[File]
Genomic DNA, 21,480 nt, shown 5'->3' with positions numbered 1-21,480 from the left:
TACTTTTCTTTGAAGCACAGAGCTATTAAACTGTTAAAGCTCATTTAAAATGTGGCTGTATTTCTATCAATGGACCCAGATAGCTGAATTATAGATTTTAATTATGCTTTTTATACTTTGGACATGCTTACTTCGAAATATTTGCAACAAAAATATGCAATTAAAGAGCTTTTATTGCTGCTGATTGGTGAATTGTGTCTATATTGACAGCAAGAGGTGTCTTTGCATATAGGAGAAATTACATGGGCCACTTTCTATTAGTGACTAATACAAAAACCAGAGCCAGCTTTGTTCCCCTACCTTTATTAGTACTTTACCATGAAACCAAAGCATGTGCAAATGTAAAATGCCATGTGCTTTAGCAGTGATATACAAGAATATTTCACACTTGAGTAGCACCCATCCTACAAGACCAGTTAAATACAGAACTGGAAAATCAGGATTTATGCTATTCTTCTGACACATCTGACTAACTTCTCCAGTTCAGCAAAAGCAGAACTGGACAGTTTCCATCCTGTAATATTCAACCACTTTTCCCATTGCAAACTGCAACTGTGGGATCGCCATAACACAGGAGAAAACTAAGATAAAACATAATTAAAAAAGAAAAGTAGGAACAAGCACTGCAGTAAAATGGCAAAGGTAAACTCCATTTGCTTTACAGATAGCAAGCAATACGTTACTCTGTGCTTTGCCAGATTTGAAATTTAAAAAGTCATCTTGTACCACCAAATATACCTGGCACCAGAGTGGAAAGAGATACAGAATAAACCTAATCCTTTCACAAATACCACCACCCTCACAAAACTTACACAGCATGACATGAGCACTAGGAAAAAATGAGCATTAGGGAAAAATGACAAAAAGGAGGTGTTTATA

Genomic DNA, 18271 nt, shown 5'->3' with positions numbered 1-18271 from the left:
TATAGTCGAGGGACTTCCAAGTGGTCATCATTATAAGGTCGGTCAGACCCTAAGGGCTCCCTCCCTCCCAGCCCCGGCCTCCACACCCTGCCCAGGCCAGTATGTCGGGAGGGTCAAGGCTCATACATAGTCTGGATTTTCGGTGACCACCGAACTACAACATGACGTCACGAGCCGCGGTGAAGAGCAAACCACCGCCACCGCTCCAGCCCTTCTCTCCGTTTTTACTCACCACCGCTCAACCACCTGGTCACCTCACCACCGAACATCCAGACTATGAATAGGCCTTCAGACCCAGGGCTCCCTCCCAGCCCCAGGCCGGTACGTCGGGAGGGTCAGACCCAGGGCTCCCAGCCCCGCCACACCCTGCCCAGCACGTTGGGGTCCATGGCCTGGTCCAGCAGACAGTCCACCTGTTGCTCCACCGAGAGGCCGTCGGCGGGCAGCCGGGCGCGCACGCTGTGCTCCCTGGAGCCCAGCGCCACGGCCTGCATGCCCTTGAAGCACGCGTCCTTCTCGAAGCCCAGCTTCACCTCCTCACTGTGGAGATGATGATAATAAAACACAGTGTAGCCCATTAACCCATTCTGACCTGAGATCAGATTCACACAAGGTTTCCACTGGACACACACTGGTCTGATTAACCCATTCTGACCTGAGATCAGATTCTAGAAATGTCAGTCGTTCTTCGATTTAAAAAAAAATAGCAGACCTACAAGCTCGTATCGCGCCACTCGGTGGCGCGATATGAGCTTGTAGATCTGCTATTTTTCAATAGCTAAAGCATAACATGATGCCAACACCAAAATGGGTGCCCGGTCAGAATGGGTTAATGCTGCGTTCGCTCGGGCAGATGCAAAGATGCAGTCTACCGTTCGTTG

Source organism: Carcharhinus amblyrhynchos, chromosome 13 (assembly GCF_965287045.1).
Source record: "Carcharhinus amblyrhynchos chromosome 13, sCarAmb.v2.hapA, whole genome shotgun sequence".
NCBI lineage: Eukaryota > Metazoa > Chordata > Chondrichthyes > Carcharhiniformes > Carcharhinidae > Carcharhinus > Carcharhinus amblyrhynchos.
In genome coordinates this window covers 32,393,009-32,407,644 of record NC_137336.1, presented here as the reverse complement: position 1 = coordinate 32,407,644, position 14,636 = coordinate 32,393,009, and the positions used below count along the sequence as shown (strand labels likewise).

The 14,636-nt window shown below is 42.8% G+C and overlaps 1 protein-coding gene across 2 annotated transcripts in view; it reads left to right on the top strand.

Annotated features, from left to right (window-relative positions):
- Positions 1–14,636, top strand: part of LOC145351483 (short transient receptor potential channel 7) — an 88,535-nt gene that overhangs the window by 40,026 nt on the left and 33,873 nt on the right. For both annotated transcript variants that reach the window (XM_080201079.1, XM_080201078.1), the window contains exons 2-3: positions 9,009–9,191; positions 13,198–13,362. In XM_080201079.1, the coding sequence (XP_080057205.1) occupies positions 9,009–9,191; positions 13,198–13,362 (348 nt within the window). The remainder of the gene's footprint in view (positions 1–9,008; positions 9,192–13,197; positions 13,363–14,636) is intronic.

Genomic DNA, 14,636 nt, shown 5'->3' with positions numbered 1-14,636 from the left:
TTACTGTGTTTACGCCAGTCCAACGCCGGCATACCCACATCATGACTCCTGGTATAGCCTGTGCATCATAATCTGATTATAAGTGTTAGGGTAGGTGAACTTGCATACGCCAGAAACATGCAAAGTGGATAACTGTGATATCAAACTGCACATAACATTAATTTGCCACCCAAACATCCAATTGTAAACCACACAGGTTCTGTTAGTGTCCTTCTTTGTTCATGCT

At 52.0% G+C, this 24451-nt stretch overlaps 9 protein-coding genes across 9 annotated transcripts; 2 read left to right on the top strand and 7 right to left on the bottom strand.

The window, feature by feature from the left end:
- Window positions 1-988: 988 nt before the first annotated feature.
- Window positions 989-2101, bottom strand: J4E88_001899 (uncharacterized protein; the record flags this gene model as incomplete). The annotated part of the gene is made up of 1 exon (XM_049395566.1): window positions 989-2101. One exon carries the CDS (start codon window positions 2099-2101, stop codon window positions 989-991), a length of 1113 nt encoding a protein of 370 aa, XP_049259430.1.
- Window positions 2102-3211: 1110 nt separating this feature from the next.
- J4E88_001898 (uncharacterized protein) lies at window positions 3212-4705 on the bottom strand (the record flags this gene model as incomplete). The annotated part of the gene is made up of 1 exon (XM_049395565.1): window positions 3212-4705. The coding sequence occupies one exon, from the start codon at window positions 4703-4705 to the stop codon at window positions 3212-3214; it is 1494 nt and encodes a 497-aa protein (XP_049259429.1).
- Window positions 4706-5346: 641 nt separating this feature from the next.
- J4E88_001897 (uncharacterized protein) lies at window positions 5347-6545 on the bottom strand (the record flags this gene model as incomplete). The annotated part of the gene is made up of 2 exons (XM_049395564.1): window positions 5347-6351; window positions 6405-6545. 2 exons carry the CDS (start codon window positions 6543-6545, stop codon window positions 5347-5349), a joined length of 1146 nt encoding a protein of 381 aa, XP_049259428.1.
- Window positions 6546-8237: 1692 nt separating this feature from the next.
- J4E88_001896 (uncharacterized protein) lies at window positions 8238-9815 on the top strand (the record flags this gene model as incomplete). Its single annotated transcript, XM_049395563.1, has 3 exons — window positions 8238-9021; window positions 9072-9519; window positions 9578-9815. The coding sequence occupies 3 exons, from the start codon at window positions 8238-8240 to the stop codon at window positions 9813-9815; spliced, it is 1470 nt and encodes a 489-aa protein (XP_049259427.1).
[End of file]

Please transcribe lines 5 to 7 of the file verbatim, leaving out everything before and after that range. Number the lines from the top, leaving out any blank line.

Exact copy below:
Source organism: Carcharhinus amblyrhynchos, chromosome 13 (assembly GCF_965287045.1).
Source record: "Carcharhinus amblyrhynchos chromosome 13, sCarAmb.v2.hapA, whole genome shotgun sequence".
NCBI lineage: Eukaryota > Metazoa > Chordata > Chondrichthyes > Carcharhiniformes > Carcharhinidae > Carcharhinus > Carcharhinus amblyrhynchos.